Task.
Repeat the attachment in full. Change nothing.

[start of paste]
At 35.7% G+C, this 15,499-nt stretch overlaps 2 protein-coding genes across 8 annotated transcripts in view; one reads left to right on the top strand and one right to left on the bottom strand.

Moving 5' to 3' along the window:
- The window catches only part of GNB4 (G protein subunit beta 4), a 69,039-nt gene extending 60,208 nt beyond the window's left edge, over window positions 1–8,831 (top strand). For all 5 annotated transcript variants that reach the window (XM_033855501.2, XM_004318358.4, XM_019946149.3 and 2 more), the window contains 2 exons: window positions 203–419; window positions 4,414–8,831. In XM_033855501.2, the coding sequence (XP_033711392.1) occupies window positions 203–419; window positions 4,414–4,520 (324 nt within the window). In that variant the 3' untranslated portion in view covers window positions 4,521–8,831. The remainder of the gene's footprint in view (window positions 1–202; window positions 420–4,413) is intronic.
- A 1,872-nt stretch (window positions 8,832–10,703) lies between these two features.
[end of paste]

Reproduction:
At 35.7% G+C, this 15,499-nt stretch overlaps 2 protein-coding genes across 8 annotated transcripts in view; one reads left to right on the top strand and one right to left on the bottom strand.

Moving 5' to 3' along the window:
- The window catches only part of GNB4 (G protein subunit beta 4), a 69,039-nt gene extending 60,208 nt beyond the window's left edge, over window positions 1–8,831 (top strand). For all 5 annotated transcript variants that reach the window (XM_033855501.2, XM_004318358.4, XM_019946149.3 and 2 more), the window contains 2 exons: window positions 203–419; window positions 4,414–8,831. In XM_033855501.2, the coding sequence (XP_033711392.1) occupies window positions 203–419; window positions 4,414–4,520 (324 nt within the window). In that variant the 3' untranslated portion in view covers window positions 4,521–8,831. The remainder of the gene's footprint in view (window positions 1–202; window positions 420–4,413) is intronic.
- A 1,872-nt stretch (window positions 8,832–10,703) lies between these two features.